Blend it like Britain

Posted in Articles, Census/Demographics, History, Media Archive, United Kingdom on 2016-12-01 00:51Z by Steven

Blend it like Britain

The Sunday Times
The Times of London

Yasmin Alibhai-Brown

United colours: one in 10 people in this country are in a mixed relationship

An acclaimed new movie, A United Kingdom, is set to shine a spotlight on mixed-race relationships — and how British women changed society’s attitude towards them. The time to celebrate these unsung pioneers is long overdue

Brits have long been typecast as a nation of snobs and Little Englanders. Dull, cold, twitchy folk, as culturally unadventurous as they are sexually repressed. These “small islander” traits are a key part of the national story, but only a part. Dig beneath the surface of British history and society, and you find a culture that is curious and expansive. One in 10 people in this country are in a mixed relationship. Millions of us are bolder than the supposedly romantic and hot-blooded Italians or French, most of whom are conformist and tend not to break out of their cultural and ethnic boundaries.

Europeans are (very slowly) becoming more ethnically mixed, but they will never catch up with the UK’s demographic melange. Between 2001 and 2011, there has been a rise of more than 50% in British black/white partnerships. Today, around half of black and 20% of British-Asian men have wedded or cohabit with white women. This is no new trend. Miscegenation goes way back and deep down in Great Britain. Much of this integration is thanks to an unsung history of white British women who defied social norms to follow their hearts.

In the 16th century, the first black people arrived on these shores. The majority were men: slaves, freed slaves and servants. Poor, working-class women in London and the port cities paired up with them, had children too. They were the first to set the trend that grew during the days of empire and the two world wars. A report written in Liverpool in the early 1930s depicted these women as feckless and promiscuous. In the late 1940s, ships arrived carrying Caribbeans, again mostly men. They, too, found Englishwomen who were enraptured by darker-skinned partners. The women were often reviled, but many of them refused to bow to prejudice. These women began the social revolution that changed Britain for ever…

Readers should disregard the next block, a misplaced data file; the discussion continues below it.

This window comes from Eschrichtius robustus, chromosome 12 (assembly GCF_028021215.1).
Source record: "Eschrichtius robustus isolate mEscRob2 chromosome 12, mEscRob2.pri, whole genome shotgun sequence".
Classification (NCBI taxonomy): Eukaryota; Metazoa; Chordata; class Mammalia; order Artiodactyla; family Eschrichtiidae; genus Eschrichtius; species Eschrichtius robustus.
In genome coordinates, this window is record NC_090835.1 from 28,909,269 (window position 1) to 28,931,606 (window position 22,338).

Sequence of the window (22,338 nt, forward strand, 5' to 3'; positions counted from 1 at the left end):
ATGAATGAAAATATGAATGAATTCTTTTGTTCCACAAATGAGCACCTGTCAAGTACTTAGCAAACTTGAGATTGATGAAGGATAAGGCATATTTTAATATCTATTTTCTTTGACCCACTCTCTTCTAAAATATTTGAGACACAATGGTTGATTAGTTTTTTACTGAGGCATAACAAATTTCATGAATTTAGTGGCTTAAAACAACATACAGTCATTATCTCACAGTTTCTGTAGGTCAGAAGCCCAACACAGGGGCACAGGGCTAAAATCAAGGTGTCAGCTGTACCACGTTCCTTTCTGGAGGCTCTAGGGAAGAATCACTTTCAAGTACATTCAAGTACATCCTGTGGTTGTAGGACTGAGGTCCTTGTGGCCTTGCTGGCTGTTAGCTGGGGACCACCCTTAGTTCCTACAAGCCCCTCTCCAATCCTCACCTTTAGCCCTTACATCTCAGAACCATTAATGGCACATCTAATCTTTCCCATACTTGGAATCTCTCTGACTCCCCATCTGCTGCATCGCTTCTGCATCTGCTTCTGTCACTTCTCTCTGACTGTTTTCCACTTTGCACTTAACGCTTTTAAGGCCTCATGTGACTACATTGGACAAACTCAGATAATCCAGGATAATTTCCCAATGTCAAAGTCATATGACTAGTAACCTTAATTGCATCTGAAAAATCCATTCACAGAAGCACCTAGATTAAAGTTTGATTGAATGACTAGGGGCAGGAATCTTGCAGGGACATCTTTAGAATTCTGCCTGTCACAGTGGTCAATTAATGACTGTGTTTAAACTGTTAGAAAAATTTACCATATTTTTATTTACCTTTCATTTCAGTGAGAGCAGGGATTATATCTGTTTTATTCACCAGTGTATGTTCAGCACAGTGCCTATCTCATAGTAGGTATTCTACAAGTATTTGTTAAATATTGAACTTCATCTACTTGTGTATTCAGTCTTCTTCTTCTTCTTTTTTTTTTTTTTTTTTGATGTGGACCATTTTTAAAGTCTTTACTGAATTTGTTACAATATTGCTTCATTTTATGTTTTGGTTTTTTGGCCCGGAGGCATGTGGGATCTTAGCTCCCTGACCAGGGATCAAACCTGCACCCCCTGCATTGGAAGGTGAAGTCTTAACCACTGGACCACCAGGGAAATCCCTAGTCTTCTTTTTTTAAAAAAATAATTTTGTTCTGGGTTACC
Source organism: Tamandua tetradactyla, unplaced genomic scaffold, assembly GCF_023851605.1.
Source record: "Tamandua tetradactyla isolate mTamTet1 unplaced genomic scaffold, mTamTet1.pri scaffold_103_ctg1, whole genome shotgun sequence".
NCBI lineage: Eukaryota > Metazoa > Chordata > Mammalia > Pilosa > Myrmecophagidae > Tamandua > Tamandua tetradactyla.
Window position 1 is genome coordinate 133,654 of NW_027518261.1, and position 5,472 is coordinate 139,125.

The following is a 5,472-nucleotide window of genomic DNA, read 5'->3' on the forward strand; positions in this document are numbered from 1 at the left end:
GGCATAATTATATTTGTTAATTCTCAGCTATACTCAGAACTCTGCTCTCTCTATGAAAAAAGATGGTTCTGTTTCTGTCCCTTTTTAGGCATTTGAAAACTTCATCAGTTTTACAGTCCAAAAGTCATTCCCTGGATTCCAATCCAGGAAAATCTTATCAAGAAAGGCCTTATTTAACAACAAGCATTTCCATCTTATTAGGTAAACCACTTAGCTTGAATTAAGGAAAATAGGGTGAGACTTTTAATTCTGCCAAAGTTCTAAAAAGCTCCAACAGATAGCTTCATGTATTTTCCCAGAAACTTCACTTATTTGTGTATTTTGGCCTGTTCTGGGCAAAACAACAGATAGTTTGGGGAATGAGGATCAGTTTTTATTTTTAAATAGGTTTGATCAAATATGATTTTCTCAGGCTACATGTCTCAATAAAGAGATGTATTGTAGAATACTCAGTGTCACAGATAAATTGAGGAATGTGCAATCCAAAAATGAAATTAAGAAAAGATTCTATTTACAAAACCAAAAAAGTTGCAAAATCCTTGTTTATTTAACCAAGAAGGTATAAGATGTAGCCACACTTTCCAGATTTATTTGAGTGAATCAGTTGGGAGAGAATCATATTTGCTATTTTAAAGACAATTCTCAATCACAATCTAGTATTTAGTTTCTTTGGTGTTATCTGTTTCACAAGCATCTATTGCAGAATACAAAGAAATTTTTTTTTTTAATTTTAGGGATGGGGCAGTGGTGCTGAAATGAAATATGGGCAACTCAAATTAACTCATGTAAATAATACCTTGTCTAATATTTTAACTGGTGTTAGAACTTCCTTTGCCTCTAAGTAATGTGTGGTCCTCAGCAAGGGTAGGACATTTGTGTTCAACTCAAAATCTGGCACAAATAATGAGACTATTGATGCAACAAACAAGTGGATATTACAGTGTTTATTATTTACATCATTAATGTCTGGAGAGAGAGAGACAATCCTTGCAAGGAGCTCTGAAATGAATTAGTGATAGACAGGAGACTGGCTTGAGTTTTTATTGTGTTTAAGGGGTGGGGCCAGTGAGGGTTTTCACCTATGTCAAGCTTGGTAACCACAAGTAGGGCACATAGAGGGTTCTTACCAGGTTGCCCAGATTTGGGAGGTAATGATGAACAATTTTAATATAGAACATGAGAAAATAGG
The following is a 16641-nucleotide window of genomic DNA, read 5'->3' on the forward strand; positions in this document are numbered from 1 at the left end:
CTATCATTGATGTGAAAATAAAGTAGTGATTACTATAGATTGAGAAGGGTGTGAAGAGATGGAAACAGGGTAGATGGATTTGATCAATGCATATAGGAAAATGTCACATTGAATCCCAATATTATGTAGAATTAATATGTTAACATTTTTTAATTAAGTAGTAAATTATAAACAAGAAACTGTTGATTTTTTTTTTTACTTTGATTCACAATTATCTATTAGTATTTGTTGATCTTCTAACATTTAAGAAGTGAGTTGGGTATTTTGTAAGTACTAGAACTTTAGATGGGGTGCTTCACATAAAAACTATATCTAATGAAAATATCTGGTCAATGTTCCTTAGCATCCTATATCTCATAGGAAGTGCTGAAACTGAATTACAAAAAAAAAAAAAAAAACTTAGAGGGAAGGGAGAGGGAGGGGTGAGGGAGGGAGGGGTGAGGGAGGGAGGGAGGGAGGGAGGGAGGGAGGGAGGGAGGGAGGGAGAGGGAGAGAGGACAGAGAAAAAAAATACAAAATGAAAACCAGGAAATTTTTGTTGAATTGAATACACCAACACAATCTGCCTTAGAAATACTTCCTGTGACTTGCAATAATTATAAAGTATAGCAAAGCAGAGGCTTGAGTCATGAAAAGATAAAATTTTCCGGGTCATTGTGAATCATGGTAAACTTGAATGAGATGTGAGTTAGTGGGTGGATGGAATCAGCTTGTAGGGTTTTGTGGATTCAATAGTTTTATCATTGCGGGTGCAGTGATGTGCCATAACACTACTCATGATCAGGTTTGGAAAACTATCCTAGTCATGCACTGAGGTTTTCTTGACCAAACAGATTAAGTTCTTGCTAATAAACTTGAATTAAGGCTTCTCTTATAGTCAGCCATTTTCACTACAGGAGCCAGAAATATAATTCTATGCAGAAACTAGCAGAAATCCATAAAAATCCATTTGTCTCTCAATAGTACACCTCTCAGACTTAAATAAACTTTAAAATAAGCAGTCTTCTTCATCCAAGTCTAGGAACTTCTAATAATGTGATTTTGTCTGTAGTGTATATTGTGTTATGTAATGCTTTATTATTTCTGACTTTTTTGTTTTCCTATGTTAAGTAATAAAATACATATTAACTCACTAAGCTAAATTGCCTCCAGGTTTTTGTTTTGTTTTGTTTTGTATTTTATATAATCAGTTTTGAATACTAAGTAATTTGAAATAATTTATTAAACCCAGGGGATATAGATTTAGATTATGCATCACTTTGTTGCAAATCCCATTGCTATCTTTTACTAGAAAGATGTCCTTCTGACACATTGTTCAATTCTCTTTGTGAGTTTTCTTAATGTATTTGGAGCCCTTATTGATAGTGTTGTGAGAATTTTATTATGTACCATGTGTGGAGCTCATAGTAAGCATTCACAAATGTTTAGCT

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Mixed-race Brits rising fast as prejudice wanes

Posted in Articles, Census/Demographics, New Media, Social Science, United Kingdom on 2012-12-09 23:38Z by Steven

Mixed-race Brits rising fast as prejudice wanes

The Sunday Times

Dipesh Gadher, Deputy News Editor

MIXED-RACE Britons, epitomised by Jessica Ennis, the Olympic heptathlon champion, are among the nation’s fastest-growing ethnic-minority groups, according to official figures.

New data from the 2011 census to be published on Tuesday is expected to show that at least 1m people were born to parents from different ethnicities.

Academics believe the true number of people from a mixed-race background could be twice this amount, because many of them identified themselves in other categories, such as black or white, on census forms.

The findings coincide with new polling that reveals only 15% of people feel uncomfortable about interracial marriages.

Twenty years ago, 40% of Britons expressed concerns about such relationships…

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